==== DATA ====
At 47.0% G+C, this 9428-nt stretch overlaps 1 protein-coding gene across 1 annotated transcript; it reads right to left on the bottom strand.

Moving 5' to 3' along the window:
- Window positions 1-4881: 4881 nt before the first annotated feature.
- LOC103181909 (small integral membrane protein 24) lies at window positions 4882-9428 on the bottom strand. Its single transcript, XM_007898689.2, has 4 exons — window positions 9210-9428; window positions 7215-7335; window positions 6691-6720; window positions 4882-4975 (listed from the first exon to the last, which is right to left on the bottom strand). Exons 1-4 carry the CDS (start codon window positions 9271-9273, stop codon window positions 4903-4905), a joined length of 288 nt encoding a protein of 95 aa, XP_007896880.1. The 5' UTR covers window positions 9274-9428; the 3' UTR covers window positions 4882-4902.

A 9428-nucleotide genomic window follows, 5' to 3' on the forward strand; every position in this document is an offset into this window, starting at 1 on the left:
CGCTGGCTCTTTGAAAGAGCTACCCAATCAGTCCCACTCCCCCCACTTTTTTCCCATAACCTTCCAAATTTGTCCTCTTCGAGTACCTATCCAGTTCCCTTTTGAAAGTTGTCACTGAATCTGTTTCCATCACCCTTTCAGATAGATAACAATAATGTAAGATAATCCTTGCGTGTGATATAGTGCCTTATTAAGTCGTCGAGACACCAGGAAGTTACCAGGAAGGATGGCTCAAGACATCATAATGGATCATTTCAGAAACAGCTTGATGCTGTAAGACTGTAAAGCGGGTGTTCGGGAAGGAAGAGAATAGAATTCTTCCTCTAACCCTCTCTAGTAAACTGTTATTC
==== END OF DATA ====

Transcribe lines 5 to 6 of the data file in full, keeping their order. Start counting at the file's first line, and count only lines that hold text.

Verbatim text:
A 9428-nucleotide genomic window follows, 5' to 3' on the forward strand; every position in this document is an offset into this window, starting at 1 on the left:
CGCTGGCTCTTTGAAAGAGCTACCCAATCAGTCCCACTCCCCCCACTTTTTTCCCATAACCTTCCAAATTTGTCCTCTTCGAGTACCTATCCAGTTCCCTTTTGAAAGTTGTCACTGAATCTGTTTCCATCACCCTTTCAGATAGATAACAATAATGTAAGATAATCCTTGCGTGTGATATAGTGCCTTATTAAGTCGTCGAGACACCAGGAAGTTACCAGGAAGGATGGCTCAAGACATCATAATGGATCATTTCAGAAACAGCTTGATGCTGTAAGACTGTAAAGCGGGTGTTCGGGAAGGAAGAGAATAGAATTCTTCCTCTAACCCTCTCTAGTAAACTGTTATTC